LLNL researcher, business development executive capture technology transfer award from consortium

Nick Fischer (Download Image)

LLNL biologist Nicholas Fischer is analyzing the size of the nanolipoprotein particles (NLPs) by dynamic light scattering in preparation for their use in vaccine applications. Fischer and two former LLNL researchers are key developers of the NLP technology, which has won a Federal Laboratory Consortium award for technology transfer. Photo by Blaise Douros.


A Lawrence Livermore National Laboratory (LLNL) researcher and a colleague who helped him and his team commercialize their biomedical technology have garnered a national technology transfer award.

The award, from the Federal Laboratory Consortium (FLC), represents the 42nd technology transfer award that LLNL has won from the FLC since 1985.

LLNL biologist Nicholas Fischer, one of the co-inventors of the technology, and Yash Vaishnav, a business development executive in the Lab’s Innovation and Partnerships Office (IPO), will be honored during the FLC national meeting, April 9–11, in Dallas, Texas. This year marks the 50th anniversary of the FLC.

The FLC award recognizes a LLNL biomedical technology called nanolipoprotein particles (NLPs) that can deliver vaccines and drugs inside the cells of the human body. The advance was licensed to Ann Arbor, Michigan-based EVOQ Therapeutics in 2017.

EVOQ Therapeutics has been able to use the NLPs for lymph node-targeted delivery of specific antigens for autoimmune diseases such as type 1 diabetes, rheumatoid arthritis, celiac disease and others.

The biomedical company has developed a technology for autoimmune disease vaccines shown to be up to 30 times more effective at delivering antigens to the lymph nodes compared to antigens not using the NLP technology.

It is believed that people afflicted with autoimmune diseases may someday receive help through treatments using the NLPs from EVOQ Therapeutics and its collaborations with two major pharmaceutical companies and the Juvenile Diabetes Research Foundation.

Over the past three years, EVOQ Therapeutics has announced three major agreements with Gilead Sciences Inc., the Juvenile Diabetes Research Foundation and Amgen Inc. to work on the preclinical development of novel medicines to combat autoimmune diseases. Part of the LLNL-developed NLP technology could be used as the vaccine delivery platform.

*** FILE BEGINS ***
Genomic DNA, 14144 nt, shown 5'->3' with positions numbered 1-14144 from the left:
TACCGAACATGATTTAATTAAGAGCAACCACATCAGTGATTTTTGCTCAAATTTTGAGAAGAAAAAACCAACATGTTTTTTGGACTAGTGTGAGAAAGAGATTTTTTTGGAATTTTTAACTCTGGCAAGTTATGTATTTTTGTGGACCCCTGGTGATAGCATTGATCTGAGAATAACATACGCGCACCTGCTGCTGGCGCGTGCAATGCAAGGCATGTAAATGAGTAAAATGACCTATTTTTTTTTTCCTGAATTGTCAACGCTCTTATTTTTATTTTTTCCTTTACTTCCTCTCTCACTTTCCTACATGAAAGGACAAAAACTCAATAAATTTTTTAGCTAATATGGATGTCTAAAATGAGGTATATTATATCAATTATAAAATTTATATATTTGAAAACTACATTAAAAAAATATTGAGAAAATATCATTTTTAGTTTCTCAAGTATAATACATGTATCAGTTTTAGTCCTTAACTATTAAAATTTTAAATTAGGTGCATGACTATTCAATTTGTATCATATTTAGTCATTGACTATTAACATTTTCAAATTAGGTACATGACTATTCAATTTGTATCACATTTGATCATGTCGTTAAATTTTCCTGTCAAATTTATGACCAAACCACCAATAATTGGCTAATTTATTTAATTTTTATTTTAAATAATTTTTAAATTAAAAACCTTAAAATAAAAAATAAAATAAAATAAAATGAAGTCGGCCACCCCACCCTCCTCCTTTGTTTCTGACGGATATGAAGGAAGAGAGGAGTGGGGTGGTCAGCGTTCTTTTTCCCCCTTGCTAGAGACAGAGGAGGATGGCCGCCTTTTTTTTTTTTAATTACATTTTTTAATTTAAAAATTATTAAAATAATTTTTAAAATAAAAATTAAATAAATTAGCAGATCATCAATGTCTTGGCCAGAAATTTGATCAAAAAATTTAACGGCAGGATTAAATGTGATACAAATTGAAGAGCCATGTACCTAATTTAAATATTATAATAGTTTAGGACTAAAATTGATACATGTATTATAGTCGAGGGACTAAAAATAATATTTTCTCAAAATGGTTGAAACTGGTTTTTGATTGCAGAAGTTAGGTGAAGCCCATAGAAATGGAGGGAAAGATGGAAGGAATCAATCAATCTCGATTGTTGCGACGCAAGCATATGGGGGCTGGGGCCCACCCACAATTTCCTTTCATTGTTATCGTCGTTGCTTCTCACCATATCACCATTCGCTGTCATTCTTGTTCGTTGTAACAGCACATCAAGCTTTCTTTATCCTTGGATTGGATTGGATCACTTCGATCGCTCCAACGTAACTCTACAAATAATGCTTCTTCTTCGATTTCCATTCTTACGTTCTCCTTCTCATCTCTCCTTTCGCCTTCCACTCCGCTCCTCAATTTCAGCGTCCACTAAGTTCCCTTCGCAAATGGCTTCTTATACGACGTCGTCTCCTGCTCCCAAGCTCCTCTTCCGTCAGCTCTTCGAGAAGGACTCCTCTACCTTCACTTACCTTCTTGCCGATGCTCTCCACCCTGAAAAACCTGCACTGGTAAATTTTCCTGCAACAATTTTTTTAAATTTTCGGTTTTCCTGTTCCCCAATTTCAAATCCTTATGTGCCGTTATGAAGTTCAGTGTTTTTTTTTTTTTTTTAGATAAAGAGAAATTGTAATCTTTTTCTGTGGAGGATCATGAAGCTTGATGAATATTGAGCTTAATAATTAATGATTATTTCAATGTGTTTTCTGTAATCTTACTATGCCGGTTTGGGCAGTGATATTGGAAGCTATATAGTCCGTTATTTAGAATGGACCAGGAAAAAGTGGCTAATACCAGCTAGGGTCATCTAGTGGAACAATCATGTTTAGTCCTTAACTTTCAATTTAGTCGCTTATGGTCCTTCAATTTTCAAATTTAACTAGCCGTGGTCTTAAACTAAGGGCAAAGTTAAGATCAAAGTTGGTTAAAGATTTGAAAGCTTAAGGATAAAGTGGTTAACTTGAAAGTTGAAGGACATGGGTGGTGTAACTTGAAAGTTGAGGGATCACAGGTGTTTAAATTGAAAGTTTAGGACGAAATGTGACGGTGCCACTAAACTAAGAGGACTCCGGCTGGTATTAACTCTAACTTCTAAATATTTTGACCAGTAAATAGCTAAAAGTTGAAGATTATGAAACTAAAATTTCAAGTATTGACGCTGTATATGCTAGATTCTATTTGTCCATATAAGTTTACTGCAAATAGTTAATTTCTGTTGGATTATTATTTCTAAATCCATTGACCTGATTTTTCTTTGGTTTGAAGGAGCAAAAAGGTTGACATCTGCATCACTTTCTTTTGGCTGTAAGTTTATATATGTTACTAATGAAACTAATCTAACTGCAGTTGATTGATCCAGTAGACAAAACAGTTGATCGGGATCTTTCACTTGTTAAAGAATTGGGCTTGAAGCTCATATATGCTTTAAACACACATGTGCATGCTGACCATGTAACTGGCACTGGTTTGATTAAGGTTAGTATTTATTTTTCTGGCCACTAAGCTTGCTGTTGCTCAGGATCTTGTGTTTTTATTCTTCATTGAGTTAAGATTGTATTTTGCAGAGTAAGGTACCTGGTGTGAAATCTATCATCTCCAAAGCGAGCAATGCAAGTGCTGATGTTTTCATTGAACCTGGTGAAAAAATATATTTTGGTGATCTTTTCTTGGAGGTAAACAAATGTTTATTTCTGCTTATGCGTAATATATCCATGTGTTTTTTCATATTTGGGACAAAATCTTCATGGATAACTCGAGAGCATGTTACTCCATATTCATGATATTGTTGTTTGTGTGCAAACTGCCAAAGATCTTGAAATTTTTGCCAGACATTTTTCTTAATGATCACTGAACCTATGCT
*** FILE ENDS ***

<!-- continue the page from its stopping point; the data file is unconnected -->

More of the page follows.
In early 2023, Foster City, California-based Gilead Sciences and EVOQ announced they would collaborate on the preclinical development of vaccines to treat rheumatoid arthritis and lupus. The EVOQ technology is designed to enable lymph node-targeted delivery of disease-specific antigens for autoimmune diseases.     

Under its agreement with Gilead Sciences, EVOQ could receive up to $658.4 million in upfront, option exercise and other payments, in addition to royalties on product sales.

In its pact with Amgen, EVOQ Therapeutics granted the Thousand Oaks California-based firm exclusive rights to selected autoimmune programs and received an upfront payment and other payments potentially totaling more than $240 million, along with royalties on sales of resulting therapies. Amgen is working to develop vaccines for three autoimmune diseases.       

“The impact of LLNL’s technologies has been tremendous and we appreciate the opportunity to work alongside such a talented and dedicated organization,” said David Giljohann, EVOQ’s chief executive officer. “Our partnership with LLNL has enabled us to tackle complex challenges and may help us bring innovative solutions to patients with autoimmune diseases.”

LLNL’s Vaishnav, who negotiated the 2017 license agreement with EVOQ Therapeutics and who continues to manage the development of the intellectual property portfolio in this area as well as industry partnerships, said the intellectual property developed with taxpayer funding by LLNL scientists is now moving toward preclinical studies for developing vaccines for several major autoimmune diseases.

“This is one of the first biomedical technologies in the areas of vaccines and therapeutics from the Department of Energy complex to enter preclinical trials,” Vaishnav said.

Developed by LLNL biomedical researchers over a decade starting in 2005, NLPs are water-soluble molecules that are five to 30 billionths of a meter in size and resemble HDL (high-density lipoprotein) particles, which are the human body’s good cholesterol. The NLPs were developed with about $7.4 million of Laboratory Directed Research and Development funds, which is internal LLNL research money.

In addition to Fischer, the other LLNL inventors on the licensed patents are Craig Blanchette, a biophysicist now at Switch Therapeutics, and former LLNL bioorganic chemist Paul Hoeprich, who has retired.

Started in 1974, the FLC is a congressionally chartered, nationwide network that helps accelerate the transfer of technologies from federal labs into the marketplace. It is composed of more than 300 federal labs, agencies and research centers. Hannah Farquar, a Lab IPO business development executive, is LLNL’s FLC representative.